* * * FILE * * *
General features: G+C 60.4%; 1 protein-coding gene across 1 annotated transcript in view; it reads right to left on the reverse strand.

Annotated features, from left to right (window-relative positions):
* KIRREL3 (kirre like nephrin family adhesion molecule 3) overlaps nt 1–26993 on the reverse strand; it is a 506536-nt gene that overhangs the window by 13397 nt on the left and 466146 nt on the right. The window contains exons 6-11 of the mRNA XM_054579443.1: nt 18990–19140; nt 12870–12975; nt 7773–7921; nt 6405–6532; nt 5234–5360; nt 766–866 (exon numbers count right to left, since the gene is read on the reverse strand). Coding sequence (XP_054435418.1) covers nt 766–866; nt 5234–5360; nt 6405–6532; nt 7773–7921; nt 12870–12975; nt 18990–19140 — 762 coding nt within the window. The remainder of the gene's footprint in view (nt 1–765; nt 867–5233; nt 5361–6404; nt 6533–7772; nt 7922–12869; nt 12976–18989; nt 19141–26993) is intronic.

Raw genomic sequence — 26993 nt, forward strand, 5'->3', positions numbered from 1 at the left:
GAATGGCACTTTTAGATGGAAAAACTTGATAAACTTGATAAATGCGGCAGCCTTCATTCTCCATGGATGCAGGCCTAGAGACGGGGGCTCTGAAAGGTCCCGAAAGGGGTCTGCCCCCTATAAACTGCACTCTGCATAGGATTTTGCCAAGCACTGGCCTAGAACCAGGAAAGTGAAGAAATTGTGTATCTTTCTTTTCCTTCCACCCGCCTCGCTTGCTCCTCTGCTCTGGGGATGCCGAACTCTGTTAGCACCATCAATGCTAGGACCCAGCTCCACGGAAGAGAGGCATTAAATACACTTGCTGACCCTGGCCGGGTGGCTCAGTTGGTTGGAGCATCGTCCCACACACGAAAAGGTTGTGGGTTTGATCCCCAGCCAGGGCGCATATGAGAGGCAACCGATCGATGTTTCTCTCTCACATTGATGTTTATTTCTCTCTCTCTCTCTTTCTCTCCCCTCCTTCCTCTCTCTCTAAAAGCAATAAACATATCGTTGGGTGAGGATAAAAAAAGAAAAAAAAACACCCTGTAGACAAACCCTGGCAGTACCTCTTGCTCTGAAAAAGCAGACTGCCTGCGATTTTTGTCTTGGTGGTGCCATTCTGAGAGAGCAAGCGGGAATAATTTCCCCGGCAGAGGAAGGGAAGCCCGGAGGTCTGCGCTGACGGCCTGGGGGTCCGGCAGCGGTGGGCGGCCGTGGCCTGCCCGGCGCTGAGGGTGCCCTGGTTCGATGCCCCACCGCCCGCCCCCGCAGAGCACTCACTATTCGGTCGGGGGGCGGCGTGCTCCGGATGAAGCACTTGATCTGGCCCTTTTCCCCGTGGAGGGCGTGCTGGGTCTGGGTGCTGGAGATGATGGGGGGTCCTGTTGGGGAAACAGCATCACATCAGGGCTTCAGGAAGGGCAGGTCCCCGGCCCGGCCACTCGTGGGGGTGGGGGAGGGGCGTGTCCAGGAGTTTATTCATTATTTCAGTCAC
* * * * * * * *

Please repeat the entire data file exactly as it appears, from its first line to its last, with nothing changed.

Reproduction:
General features: G+C 60.4%; 1 protein-coding gene across 1 annotated transcript in view; it reads right to left on the reverse strand.

Annotated features, from left to right (window-relative positions):
* KIRREL3 (kirre like nephrin family adhesion molecule 3) overlaps nt 1–26993 on the reverse strand; it is a 506536-nt gene that overhangs the window by 13397 nt on the left and 466146 nt on the right. The window contains exons 6-11 of the mRNA XM_054579443.1: nt 18990–19140; nt 12870–12975; nt 7773–7921; nt 6405–6532; nt 5234–5360; nt 766–866 (exon numbers count right to left, since the gene is read on the reverse strand). Coding sequence (XP_054435418.1) covers nt 766–866; nt 5234–5360; nt 6405–6532; nt 7773–7921; nt 12870–12975; nt 18990–19140 — 762 coding nt within the window. The remainder of the gene's footprint in view (nt 1–765; nt 867–5233; nt 5361–6404; nt 6533–7772; nt 7922–12869; nt 12976–18989; nt 19141–26993) is intronic.

Raw genomic sequence — 26993 nt, forward strand, 5'->3', positions numbered from 1 at the left:
GAATGGCACTTTTAGATGGAAAAACTTGATAAACTTGATAAATGCGGCAGCCTTCATTCTCCATGGATGCAGGCCTAGAGACGGGGGCTCTGAAAGGTCCCGAAAGGGGTCTGCCCCCTATAAACTGCACTCTGCATAGGATTTTGCCAAGCACTGGCCTAGAACCAGGAAAGTGAAGAAATTGTGTATCTTTCTTTTCCTTCCACCCGCCTCGCTTGCTCCTCTGCTCTGGGGATGCCGAACTCTGTTAGCACCATCAATGCTAGGACCCAGCTCCACGGAAGAGAGGCATTAAATACACTTGCTGACCCTGGCCGGGTGGCTCAGTTGGTTGGAGCATCGTCCCACACACGAAAAGGTTGTGGGTTTGATCCCCAGCCAGGGCGCATATGAGAGGCAACCGATCGATGTTTCTCTCTCACATTGATGTTTATTTCTCTCTCTCTCTCTTTCTCTCCCCTCCTTCCTCTCTCTCTAAAAGCAATAAACATATCGTTGGGTGAGGATAAAAAAAGAAAAAAAAACACCCTGTAGACAAACCCTGGCAGTACCTCTTGCTCTGAAAAAGCAGACTGCCTGCGATTTTTGTCTTGGTGGTGCCATTCTGAGAGAGCAAGCGGGAATAATTTCCCCGGCAGAGGAAGGGAAGCCCGGAGGTCTGCGCTGACGGCCTGGGGGTCCGGCAGCGGTGGGCGGCCGTGGCCTGCCCGGCGCTGAGGGTGCCCTGGTTCGATGCCCCACCGCCCGCCCCCGCAGAGCACTCACTATTCGGTCGGGGGGCGGCGTGCTCCGGATGAAGCACTTGATCTGGCCCTTTTCCCCGTGGAGGGCGTGCTGGGTCTGGGTGCTGGAGATGATGGGGGGTCCTGTTGGGGAAACAGCATCACATCAGGGCTTCAGGAAGGGCAGGTCCCCGGCCCGGCCACTCGTGGGGGTGGGGGAGGGGCGTGTCCAGGAGTTTATTCATTATTTCAGTCAC